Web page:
Iso Grifo: Buying guide and review (1965-1974)
A full buyer's guide for the Iso Grifo (1965-1974) including specs, common problems and model history...
From a company that brought us the tiny Isetta bubble car, it seems hardly likely that one of their next creations would be a V8 powered GT car, however in 1965 Renzo Rivolta did just that with the magnificent Iso Grifo.
Based on a shortened chassis of the Rivolta GT, Iso’s first four-seater GT car, the Iso Grifo used a variety of American V8 engines to take the fight to the established leaders in the grand tourer segment. At launch the Bertone styled Iso Grifo was considered to be one of the most beautiful cars in the motoring world, and its swooping curves and masculine lines are still striking to this day.
With the reliability and muscle of American V8 power with the head-turning good looks of its Italian-penned bodywork, the Iso Grifo really did offer the best of both worlds. Its performance was spectacular, making it one of the fastest production cars available for most of its production life.
A competition version of the Grifo named the A3/C was also manufactured during this time and caused some friction between Renzo Rivolta and Giotto Bizzarrini, the man behind the mechanicals of the Grifo, and the one who was promoting the A3/C. Ultimately the two parted ways, and future production of the two cars was split.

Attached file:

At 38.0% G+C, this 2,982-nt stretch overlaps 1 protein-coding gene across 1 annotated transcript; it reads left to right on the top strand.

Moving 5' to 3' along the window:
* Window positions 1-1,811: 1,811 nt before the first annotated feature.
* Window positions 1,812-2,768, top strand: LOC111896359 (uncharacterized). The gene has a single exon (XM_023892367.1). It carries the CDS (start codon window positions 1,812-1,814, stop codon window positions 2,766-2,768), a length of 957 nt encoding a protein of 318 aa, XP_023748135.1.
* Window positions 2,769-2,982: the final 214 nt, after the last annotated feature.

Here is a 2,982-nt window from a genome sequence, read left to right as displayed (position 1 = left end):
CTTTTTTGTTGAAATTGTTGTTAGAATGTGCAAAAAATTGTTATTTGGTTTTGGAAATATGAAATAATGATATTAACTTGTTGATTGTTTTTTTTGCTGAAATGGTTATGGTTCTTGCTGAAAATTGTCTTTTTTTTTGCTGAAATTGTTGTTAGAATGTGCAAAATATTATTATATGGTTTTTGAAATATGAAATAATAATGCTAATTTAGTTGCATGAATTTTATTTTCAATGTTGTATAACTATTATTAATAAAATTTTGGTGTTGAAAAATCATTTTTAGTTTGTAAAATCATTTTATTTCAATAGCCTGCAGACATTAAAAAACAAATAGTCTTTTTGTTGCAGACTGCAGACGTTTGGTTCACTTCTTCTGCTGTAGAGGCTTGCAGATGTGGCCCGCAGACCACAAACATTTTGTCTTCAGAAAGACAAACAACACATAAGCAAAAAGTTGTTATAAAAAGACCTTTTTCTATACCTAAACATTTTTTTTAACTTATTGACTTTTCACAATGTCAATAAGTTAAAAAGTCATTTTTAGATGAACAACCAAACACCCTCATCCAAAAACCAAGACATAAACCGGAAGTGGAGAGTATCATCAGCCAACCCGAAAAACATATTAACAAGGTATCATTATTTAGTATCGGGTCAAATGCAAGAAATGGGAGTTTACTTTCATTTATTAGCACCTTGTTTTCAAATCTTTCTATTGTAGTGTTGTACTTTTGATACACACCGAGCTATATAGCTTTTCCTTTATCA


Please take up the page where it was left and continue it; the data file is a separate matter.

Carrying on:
The rarity of these elegant grand tourers today places them at the upper spectrum of the pricing scale when they eventually do come up for sale. As an elegant means of transport the Grifo has few equals, its combination of sledgehammer performance and beautiful styling make it an irresistible choice for many.
Which Iso Grifo to buy?
The large power bulge on the bonnet on cars from 1968-on was added to accommodate the massive 7.0-litre engines, and its aesthetic appeal is a personal matter. Both Series 1 cars and Series 2 cars share the basic shape, and featured spec differences.
The Series 1 cars were introduced in 1965, and gearboxes on these early cars were fitted with a four-speed manuals or optional three-speed automatic. Later Series II cars had an improved five-speed ZF gearboxes, making for more relaxed cruising ability.
Some cars have had different engines installed over the years, and it is important to ensure that any conversions have been done sympathetically.
In 1970, the Series 2 was launched, offering a sleeker front end with partially-hidden headlights and new engines. These facelifted cars are very rare, with the custom made Targa versions being even rarer still.
Production ceased in 1974 with Iso S.P.A. closing its doors for good. A number of factors, such as slow sales and the international oil crisis proved too much for the company to handle. The Grifo was a very rare car, with just 412 units produced. Today, auction houses, specialists and Iso Grifo car clubs are your most likely places to find one for sale.
Iso Grifo performance and specs
|Model||Iso Grifo 7-litre|
|Engine||6999cc, 16valve OHV V8|
|Power||395bhp @ 5200rpm|